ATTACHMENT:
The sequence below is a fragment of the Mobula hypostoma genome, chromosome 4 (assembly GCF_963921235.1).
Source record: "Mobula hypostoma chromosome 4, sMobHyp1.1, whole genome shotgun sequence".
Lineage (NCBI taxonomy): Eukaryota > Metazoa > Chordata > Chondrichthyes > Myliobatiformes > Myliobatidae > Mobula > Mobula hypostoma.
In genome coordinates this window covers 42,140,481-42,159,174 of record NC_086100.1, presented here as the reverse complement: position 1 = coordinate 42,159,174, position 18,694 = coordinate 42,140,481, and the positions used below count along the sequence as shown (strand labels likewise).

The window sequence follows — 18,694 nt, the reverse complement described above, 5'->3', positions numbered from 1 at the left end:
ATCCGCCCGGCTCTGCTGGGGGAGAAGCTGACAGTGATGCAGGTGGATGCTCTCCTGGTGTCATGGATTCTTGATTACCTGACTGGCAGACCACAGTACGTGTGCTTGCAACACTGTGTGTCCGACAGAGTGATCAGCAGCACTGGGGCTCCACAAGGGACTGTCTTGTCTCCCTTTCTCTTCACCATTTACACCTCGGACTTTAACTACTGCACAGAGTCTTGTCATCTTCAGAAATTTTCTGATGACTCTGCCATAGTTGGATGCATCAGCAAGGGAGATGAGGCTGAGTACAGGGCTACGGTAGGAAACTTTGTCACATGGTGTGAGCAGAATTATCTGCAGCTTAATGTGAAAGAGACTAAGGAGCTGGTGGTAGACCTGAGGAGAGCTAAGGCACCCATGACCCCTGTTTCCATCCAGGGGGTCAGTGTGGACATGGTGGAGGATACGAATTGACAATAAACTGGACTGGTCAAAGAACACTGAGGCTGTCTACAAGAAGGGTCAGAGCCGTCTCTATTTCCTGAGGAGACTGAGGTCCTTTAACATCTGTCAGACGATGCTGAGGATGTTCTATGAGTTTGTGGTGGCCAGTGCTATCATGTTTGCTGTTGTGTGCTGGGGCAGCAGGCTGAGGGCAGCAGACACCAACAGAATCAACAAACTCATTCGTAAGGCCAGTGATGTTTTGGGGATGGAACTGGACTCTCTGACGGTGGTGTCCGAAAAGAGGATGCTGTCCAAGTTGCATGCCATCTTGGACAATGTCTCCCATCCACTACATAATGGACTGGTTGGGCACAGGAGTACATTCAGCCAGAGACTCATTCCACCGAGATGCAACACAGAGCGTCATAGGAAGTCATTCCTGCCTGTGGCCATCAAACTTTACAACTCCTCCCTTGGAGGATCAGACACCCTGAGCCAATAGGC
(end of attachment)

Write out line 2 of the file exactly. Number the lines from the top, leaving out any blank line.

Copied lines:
Source record: "Mobula hypostoma chromosome 4, sMobHyp1.1, whole genome shotgun sequence".